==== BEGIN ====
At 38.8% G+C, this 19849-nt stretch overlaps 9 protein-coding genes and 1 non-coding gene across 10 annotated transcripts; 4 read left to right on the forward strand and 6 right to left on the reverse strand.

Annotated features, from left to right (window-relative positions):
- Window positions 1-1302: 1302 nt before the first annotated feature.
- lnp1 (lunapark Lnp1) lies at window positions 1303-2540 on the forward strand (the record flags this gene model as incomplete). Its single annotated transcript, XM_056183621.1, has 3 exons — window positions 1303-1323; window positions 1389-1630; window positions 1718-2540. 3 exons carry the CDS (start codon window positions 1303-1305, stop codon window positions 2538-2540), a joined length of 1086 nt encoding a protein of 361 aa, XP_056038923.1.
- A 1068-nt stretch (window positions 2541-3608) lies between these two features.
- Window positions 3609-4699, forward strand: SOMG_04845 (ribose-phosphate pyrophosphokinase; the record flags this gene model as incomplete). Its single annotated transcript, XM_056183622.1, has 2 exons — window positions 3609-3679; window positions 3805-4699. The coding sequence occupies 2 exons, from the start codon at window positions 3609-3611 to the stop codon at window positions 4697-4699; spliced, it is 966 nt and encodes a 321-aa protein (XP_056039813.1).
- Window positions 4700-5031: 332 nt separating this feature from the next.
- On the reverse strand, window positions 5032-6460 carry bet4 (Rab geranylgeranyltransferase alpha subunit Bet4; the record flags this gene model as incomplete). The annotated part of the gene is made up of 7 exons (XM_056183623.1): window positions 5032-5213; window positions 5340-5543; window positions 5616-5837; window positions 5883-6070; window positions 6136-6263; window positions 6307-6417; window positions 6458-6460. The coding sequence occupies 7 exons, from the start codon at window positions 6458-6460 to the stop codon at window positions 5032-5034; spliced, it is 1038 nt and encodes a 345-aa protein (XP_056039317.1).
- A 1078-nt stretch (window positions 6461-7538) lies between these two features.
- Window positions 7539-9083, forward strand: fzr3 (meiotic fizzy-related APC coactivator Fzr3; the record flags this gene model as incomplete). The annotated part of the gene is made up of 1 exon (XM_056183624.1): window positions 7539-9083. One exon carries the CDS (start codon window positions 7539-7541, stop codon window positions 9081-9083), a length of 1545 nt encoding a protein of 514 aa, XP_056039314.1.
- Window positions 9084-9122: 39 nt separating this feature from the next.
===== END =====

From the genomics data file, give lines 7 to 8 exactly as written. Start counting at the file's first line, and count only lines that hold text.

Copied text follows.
- Window positions 4700-5031: 332 nt separating this feature from the next.
- On the reverse strand, window positions 5032-6460 carry bet4 (Rab geranylgeranyltransferase alpha subunit Bet4; the record flags this gene model as incomplete). The annotated part of the gene is made up of 7 exons (XM_056183623.1): window positions 5032-5213; window positions 5340-5543; window positions 5616-5837; window positions 5883-6070; window positions 6136-6263; window positions 6307-6417; window positions 6458-6460. The coding sequence occupies 7 exons, from the start codon at window positions 6458-6460 to the stop codon at window positions 5032-5034; spliced, it is 1038 nt and encodes a 345-aa protein (XP_056039317.1).